Bard Music Festival


(1854–1928) was one of only three composers of his time—the others being Giacomo Puccini and Richard Strauss—who succeeded in writing a series of operas in the 20th century that found a permanent place in the standard opera repertory. This year's Bard Music Festival seeks to understand Janáček's success in particular. His fame, unlike that of Puccini and Strauss, came late in his career, in his early 60s. The remarkable embrace of his music has been largely a posthumous phenomenon.

Janáček's musical and dramatic achievements reflect a symbiosis between the composer's own version of Czech nationalism, including a commitment to the close connection between the timbre, inflection, and patterns of Czech language and music, and his engagement with European trends during the 50 years surrounding the end of the 19th century. Though influenced by Strauss, Tchaikovsky, and Italian verismo, as well as by Dvořák, Janáček fashioned his own idiosyncratic ideas and style. He was "discovered" in 1916 by Max Brod, famous as Kafka's closest friend, who paved the way for the introduction of Janáček's opera Jenůfa to Vienna and then to the rest of Europe, creating the foundation of the composer's European-wide success after World War I.

In the last decades of the 20th century Janáček emerged as one of the era's most popular, widely performed, and influential composers. His distinct construct of realism, accessible originality, and capacity to narrate and achieve drama in music without sentimentality has made him and his music resistant to facile categorization.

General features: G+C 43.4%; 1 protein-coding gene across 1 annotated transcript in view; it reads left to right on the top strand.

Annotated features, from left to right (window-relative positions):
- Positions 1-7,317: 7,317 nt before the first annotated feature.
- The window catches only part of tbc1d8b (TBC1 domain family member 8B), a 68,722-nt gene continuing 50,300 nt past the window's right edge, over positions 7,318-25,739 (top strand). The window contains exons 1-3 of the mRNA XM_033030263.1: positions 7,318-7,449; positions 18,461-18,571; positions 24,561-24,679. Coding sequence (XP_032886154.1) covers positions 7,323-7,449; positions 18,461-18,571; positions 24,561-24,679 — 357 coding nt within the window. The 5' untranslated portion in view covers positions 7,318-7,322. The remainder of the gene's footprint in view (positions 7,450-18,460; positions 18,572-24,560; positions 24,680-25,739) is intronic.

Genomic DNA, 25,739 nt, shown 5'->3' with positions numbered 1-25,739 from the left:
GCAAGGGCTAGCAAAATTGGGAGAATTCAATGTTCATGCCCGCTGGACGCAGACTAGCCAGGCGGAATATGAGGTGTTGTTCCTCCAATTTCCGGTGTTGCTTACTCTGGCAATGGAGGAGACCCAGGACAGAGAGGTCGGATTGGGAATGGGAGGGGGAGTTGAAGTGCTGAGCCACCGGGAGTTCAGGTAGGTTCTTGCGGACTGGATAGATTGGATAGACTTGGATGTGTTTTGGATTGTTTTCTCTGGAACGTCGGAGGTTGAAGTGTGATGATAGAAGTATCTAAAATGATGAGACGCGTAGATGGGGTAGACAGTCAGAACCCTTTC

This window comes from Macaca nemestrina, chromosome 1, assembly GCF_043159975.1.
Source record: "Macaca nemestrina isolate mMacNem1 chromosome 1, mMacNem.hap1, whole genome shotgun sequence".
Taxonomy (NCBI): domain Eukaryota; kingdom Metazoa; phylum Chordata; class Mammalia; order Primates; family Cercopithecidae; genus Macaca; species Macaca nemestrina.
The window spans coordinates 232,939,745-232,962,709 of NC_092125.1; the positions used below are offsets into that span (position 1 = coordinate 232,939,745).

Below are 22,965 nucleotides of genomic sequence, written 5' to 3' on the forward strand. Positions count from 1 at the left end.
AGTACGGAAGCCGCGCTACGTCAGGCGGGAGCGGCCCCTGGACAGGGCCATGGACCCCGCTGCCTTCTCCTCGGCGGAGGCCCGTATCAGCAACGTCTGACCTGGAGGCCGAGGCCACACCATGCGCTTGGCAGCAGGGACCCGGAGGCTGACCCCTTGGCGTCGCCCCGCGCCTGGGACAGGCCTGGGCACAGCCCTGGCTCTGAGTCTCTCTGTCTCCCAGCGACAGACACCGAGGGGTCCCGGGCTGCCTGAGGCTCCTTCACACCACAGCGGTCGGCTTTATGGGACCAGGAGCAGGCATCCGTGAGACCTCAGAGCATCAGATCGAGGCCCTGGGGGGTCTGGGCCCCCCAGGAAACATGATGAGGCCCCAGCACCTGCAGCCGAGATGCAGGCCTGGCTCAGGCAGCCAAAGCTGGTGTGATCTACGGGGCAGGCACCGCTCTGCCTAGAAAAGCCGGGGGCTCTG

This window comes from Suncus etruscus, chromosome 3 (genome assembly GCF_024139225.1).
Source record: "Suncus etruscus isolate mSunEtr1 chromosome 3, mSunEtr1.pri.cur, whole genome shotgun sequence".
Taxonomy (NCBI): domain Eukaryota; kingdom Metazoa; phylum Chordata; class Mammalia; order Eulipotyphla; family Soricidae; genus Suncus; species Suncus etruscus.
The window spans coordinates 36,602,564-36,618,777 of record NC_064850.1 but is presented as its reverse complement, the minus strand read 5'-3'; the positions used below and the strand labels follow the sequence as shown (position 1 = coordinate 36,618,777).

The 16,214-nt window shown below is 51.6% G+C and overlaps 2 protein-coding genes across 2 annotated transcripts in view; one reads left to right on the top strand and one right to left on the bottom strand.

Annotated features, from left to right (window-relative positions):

This year's Bard Music Festival will explore the full range of Janáček's output, from early sacred choral works to the instrumental masterpieces of the 1920s. His intensely dramatic personal life and his lifelong engagement with Czech musical traditions, from the concert stage to the countryside, will be investigated. So too will Janáček's views on art and politics, particularly his notions of nation, folklore, language, music theory, and culture. Music by his contemporaries: Dvořák, Fibich, and Smetana; Suk, Novák, and Martinů; and less well-known figures important to him will be heard. Janáček's achievements as a composer will be considered in the context of European developments outside of Bohemia and Moravia, including late romanticism and on to the work of Puccini, Szymanowski, Stravinsky, and Bartók.

Janáček's growing popularity since the late 1970s will come under scrutiny in terms of the striking revival of opera, the turn away from modernism, and the politics of Europe during the last three decades of the 20th century. In the three-weekend series of concerts, panels, preconcert talks, and special events that make up the festival (two weekends in Annandale, one in New York), the connections between literature, theater, architecture, philosophy, music, and politics in the Czech-speaking lands during Janáček's career will be illuminated. The late-19th-century rivalry between Germans and Czechs and the rise of various national movements in the Austro-Hungarian monarchy (in the shadow of Russia and Pan-Slavism) prior to 1914 provide the context for the emergence of many remarkable aesthetic responses to modern life, of which Janáček's music is among the most significant.

In conjunction with the Bard Music Festival, the new Richard B. Fisher Center for the Performing Arts at Bard College will offer performances of Janáček's opera, Osud (Fate), which he began in 1903 and completed in 1907. The production, the first staged North American performance of Osud, is directed by JoAnne Akalaitis, with scenic design by Frank Gehry.


©2003 Bard Music Festival, PO Box 5000, Annandale-on-Hudson, New York |